There is one thing that my wife did that still brings me pain when I think about it. I don’t think about it often, but it really hurts when I do. And she has told me how sorry she is for it. And it happened over seven years ago so you would think that it would be gone. Why have I held onto it? Maybe it’s ego. Hmm. Good question. What do I have to do to forgive her and get rid of that thing? I think it might come down to dying to the part of my ego and pride that were hurt by it. Father, help me to stop thinking that I was too “good” for that to happen to.

How can a husband and wife more consciously invite the presence of God into their marriage?

About the best thing that we do is pray together almost every morning. She also knows when I am having my private prayer time, and I know when she is either having hers or going to the chapel. I think that knowledge is a good affirmation for each of us. Of course, we worship together most Sundays. I think that is important. We are part of a couples group at our church which has been very positive as well. And we talk about what we might be learning at any given time through our personal faith walks. I think one of the big things is that we give each other the freedom to pursue you in our own way, and we approach you very differently.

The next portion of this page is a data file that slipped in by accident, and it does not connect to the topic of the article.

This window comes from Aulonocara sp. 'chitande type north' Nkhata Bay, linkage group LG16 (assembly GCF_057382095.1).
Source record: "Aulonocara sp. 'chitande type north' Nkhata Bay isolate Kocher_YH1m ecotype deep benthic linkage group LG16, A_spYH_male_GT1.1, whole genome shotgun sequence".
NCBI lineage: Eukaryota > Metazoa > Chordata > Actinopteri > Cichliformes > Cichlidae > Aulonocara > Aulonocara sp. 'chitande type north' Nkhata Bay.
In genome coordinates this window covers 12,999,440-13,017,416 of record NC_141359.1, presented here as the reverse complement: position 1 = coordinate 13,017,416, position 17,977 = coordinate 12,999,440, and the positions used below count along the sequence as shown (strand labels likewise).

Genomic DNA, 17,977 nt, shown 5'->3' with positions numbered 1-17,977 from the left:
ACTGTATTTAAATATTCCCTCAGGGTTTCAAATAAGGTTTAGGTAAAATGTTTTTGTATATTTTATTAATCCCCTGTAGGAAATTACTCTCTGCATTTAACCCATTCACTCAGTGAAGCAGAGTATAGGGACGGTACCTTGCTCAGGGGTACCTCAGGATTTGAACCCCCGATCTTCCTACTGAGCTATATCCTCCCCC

Consider the effects that these stages of family life can have on ministry:

  • newly married, without children
  • married with toddlers
  • raising teenagers
  • empty nesters

What are the advantages and challenges of each phase of life as it relates to living out your ministry calling?

Maybe I should have started with this question because now that I’m at the “empty nester” stage, I can look back and see all kinds of lessons you taught me along the way. It’s too much to go into here, but each phase has helped to break me, melt me, and mold me. And hopefully with each lesson, I’ve been able to provide you with a vessel that you can fill.

Father, thank you for my marriage. Thank you that you have really changed me for the better through my wife. I pray (literally) that I’ve done the same for her. Help me to be exactly what you need me to be tonight. I’m probably walking into dangerous territory. Let your Holy Spirit be there and help us all to approach our marriages and you in a humble way.

In Jesus’s name I pray,

Amen

 

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2 responses to “Sacred Marriage by Gary Thomas (Selected Study Guide Questions)

  1. Pam Cotten

    January 19, 2020 at 1:50 pm

    John, with all the thoughtful contemplation you’re giving this, I feel sure the Lord will honor your preparation, and the revelations you share will be effective. Tonight I plan to be praying for you and for the participants.

     
    • John D. Willome

      January 19, 2020 at 4:36 pm

      Thank you, Pam. I’m really excited about delivering the material, but nervous because I like it so much that I want to do it justice.